On a side note, one of the folks in the discussion expressed an interest in using a wood stove in a new house as the primary heat. You can do that but you need the right equipment. For combustion appliances I always tell by clients to remember the BYOA rule-- BRING YOUR OWN AIR. If it is going to burn any fuel in your house then it needs to be equipment designed with an air in-take from the exterior so it brings in its own air for combustion.


40.
Jul 7, 2013 9:06 PM ET

If it helps, my Fantech can
by Hobbit _

If it helps, my Fantech can do an average of 20 - 25 CFM when it's
set to run 15 minutes per hour on low fan. That's about all the
ventilation I really needed over the winter [15000 cu ft volume,
single occupant with low moisture production, CO2 was average
700 - 800 ppm]. But I needed to buy the fancy "EDF5" controller
for it to obtain that, otherwise the lowest possible would have
been about 75 cfm continuous run.

Summer is being a mixed bag so far; I'll let 'er rip when the
HVAC system is actively cooling, but religiously avoid bringing
in untreated humid outdoor air when it's not.

_H*


41.
Jul 8, 2013 1:06 PM ET

Edited Jul 8, 2013 3:01 PM ET.

Does ASHRAE want us to build leaky homes?
by Rheannon DeMond

A lot of great dialogue here, but I find myself in a conundrum...

I work for a company that builds exceptionally tight homes, we perform what we refer to as "leakage" blower door tests to all of our building shells. The initial purpose is to inspect the building shell for leaks when it is still in a state that they can be easily fixed, our homes typically test between 0.5 and 1 ACH50. We then use the calculations prescribed by ASHRAE to size the whole house ventilation system.

What I have found in my energy modeling is that the heat loss through ventilation is consistently one of the top components responsible for heat loss, even with an ERV or HRV, and close to the top when you add separate bath and kitchen fans. This makes it difficult to sell energy efficient homes if you have a client who is clever enough to come to the conclusion that a leakier home could cost less money and use close to the same amount of energy if it did not require whole house mechanical ventilation. My defense to that is always “where would you prefer your fresh air to come from, a filter or a dirty crack in the wall?” But that argument does not work for them all.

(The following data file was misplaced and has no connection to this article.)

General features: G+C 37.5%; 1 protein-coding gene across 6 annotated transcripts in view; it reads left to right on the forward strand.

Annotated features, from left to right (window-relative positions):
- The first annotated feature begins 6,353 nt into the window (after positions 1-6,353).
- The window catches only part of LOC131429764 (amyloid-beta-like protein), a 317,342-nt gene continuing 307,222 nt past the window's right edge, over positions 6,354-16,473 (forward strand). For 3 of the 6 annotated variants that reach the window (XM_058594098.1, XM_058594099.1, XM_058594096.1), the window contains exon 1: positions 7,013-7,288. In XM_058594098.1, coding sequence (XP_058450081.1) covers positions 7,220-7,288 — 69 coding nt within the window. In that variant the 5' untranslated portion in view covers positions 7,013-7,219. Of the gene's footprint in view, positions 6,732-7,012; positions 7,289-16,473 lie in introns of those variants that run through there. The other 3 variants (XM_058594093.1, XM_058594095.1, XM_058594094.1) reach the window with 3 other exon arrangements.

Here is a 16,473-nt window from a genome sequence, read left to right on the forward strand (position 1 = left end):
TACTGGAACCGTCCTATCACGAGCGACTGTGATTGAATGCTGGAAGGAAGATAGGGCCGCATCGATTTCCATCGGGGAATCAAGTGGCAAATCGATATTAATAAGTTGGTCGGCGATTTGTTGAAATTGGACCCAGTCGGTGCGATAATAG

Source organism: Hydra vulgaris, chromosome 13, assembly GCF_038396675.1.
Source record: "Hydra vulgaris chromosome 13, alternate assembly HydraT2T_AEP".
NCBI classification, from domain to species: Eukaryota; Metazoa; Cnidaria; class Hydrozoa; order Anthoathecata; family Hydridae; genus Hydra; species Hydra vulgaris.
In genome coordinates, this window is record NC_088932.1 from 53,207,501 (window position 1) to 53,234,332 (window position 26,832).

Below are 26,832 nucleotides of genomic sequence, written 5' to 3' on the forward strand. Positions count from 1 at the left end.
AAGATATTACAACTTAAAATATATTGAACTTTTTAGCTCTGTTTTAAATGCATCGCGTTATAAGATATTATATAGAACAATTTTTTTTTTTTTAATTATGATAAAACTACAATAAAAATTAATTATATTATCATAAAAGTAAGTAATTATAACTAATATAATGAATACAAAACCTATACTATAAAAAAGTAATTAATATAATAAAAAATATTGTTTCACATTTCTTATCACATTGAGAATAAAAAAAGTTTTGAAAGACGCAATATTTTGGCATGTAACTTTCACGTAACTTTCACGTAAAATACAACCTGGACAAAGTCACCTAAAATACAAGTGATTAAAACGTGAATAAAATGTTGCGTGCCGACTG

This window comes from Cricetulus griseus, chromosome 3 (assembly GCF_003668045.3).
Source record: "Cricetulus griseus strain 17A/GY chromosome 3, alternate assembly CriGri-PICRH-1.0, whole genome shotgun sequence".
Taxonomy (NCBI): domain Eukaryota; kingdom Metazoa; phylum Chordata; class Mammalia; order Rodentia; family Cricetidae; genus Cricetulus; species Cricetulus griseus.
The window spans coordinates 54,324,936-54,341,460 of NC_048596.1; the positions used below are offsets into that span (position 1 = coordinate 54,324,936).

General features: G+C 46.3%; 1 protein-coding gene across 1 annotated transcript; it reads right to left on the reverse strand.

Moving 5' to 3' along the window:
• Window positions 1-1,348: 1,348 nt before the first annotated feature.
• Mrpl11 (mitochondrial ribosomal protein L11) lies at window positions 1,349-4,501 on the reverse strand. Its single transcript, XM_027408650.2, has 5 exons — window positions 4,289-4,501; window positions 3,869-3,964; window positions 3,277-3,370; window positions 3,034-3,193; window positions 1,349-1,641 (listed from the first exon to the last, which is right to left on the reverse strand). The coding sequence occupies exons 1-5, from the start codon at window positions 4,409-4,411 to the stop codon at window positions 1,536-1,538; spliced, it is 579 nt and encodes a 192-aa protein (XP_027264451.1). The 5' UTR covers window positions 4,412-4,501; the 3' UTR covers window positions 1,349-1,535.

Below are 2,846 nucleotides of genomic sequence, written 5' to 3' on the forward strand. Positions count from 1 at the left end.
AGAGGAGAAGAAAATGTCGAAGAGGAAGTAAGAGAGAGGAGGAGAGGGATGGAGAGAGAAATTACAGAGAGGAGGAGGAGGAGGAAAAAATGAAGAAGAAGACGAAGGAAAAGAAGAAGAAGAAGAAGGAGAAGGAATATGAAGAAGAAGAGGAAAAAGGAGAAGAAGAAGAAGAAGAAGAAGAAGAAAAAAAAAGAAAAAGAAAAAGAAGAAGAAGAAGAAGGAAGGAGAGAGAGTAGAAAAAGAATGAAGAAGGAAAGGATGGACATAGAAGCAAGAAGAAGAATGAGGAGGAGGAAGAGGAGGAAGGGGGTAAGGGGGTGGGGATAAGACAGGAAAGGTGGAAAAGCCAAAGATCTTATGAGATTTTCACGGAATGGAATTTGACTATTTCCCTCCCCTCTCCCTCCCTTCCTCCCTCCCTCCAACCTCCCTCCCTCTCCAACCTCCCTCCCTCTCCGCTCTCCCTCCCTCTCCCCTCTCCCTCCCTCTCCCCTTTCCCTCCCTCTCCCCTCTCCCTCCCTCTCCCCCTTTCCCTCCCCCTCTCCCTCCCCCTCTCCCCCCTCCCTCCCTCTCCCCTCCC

I believe the word bureaucracy was dropped a few times on this page and I have to say that I find it very disheartening when organizations that are supposed to regulate and improve the building industry are used instead to promote procedures that will in turn make buildings less efficient. ASHRAE should be more focused on developing an organization of HVAC contractors that actually know and understand balanced ventilation and how to properly integrate these systems with different types of homes, instead of making it yet more expensive and inefficient to do the right thing.

Thank you for putting up such a stink Joe, keep up the good work, this industry needs more soldiers like you!!!


42.
Jul 8, 2013 10:00 PM ET

Edited Jul 8, 2013 10:02 PM ET.

response to Allison Bailes #27
by David Butler

Allison wrote:
> The HERS Standards allow confirmed ratings to use a default infiltration rate. That is, no blower door test.

That was once true, but the default option was removed (for envelope & duct leakage) earlier this year as a result of public comments to RESNET Standard 301-201x. Steve Byers, myself, and several others actively lobbied for this.

As you point out, only a portion of sampled homes must be tested but since the tested home is randomly selected, and a failure results in 100% testing, it's not appropriate to compare these with non-rated homes.


43.
Jul 13, 2013 11:52 PM ET

Here's my take on the ventilation debate
by David Butler

Here's my take on the ventilation debate: I like Joe's approach for new construction. Unlike the ASHRAE 62.2 Committee, BSC is not encumbered by the political process inherent in consensus standard writing.

What about older unsealed homes? As others have noted here and in other forums, there comes a point at which the prescribed MV rate would be overwhelmed by infiltration. That's not to say that very leaky homes will necessarily have good IAQ, just that it doesn't make sense to ventilate until and unless you get the home tight enough for it to actually do any good.